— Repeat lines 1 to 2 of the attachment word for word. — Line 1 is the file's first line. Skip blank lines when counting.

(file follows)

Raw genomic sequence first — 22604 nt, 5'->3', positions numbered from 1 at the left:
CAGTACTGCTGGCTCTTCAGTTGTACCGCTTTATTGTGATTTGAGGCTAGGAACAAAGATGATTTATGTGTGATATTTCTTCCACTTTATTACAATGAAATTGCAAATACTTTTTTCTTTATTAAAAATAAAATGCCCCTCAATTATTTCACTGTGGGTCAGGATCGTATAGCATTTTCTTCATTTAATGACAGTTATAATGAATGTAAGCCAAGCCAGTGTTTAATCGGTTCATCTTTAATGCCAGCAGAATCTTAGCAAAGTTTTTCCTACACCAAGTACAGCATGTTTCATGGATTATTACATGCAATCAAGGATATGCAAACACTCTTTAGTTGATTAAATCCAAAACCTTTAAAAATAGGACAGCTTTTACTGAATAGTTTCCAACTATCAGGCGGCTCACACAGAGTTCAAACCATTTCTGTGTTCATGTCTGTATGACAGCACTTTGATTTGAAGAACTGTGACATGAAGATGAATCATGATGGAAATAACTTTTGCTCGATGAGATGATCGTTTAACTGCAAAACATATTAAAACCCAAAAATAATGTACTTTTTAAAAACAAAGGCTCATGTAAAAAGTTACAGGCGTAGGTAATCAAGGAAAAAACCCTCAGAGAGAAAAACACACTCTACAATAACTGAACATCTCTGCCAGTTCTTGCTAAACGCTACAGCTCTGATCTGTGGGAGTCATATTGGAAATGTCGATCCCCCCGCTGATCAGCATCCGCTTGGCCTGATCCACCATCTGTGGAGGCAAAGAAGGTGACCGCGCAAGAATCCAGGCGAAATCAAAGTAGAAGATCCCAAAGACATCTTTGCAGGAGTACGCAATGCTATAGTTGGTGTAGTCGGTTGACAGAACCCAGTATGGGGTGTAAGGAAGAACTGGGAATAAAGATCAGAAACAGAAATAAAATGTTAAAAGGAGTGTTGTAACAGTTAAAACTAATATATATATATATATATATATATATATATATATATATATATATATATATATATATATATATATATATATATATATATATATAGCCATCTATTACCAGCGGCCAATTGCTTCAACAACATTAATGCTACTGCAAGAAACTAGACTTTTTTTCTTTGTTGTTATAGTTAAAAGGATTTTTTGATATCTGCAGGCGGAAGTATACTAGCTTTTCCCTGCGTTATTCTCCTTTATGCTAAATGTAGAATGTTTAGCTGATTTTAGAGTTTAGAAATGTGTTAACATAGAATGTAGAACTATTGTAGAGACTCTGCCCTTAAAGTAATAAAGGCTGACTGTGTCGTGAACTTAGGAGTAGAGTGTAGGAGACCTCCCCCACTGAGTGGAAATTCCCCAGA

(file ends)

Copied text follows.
Raw genomic sequence first — 22604 nt, 5'->3', positions numbered from 1 at the left:
CAGTACTGCTGGCTCTTCAGTTGTACCGCTTTATTGTGATTTGAGGCTAGGAACAAAGATGATTTATGTGTGATATTTCTTCCACTTTATTACAATGAAATTGCAAATACTTTTTTCTTTATTAAAAATAAAATGCCCCTCAATTATTTCACTGTGGGTCAGGATCGTATAGCATTTTCTTCATTTAATGACAGTTATAATGAATGTAAGCCAAGCCAGTGTTTAATCGGTTCATCTTTAATGCCAGCAGAATCTTAGCAAAGTTTTTCCTACACCAAGTACAGCATGTTTCATGGATTATTACATGCAATCAAGGATATGCAAACACTCTTTAGTTGATTAAATCCAAAACCTTTAAAAATAGGACAGCTTTTACTGAATAGTTTCCAACTATCAGGCGGCTCACACAGAGTTCAAACCATTTCTGTGTTCATGTCTGTATGACAGCACTTTGATTTGAAGAACTGTGACATGAAGATGAATCATGATGGAAATAACTTTTGCTCGATGAGATGATCGTTTAACTGCAAAACATATTAAAACCCAAAAATAATGTACTTTTTAAAAACAAAGGCTCATGTAAAAAGTTACAGGCGTAGGTAATCAAGGAAAAAACCCTCAGAGAGAAAAACACACTCTACAATAACTGAACATCTCTGCCAGTTCTTGCTAAACGCTACAGCTCTGATCTGTGGGAGTCATATTGGAAATGTCGATCCCCCCGCTGATCAGCATCCGCTTGGCCTGATCCACCATCTGTGGAGGCAAAGAAGGTGACCGCGCAAGAATCCAGGCGAAATCAAAGTAGAAGATCCCAAAGACATCTTTGCAGGAGTACGCAATGCTATAGTTGGTGTAGTCGGTTGACAGAACCCAGTATGGGGTGTAAGGAAGAACTGGGAATAAAGATCAGAAACAGAAATAAAATGTTAAAAGGAGTGTTGTAACAGTTAAAACTAATATATATATATATATATATATATATATATATATATATATATATATATATATATATATATATATATATATATATATATATATAGCCATCTATTACCAGCGGCCAATTGCTTCAACAACATTAATGCTACTGCAAGAAACTAGACTTTTTTTCTTTGTTGTTATAGTTAAAAGGATTTTTTGATATCTGCAGGCGGAAGTATACTAGCTTTTCCCTGCGTTATTCTCCTTTATGCTAAATGTAGAATGTTTAGCTGATTTTAGAGTTTAGAAATGTGTTAACATAGAATGTAGAACTATTGTAGAGACTCTGCCCTTAAAGTAATAAAGGCTGACTGTGTCGTGAACTTAGGAGTAGAGTGTAGGAGACCTCCCCCACTGAGTGGAAATTCCCCAGA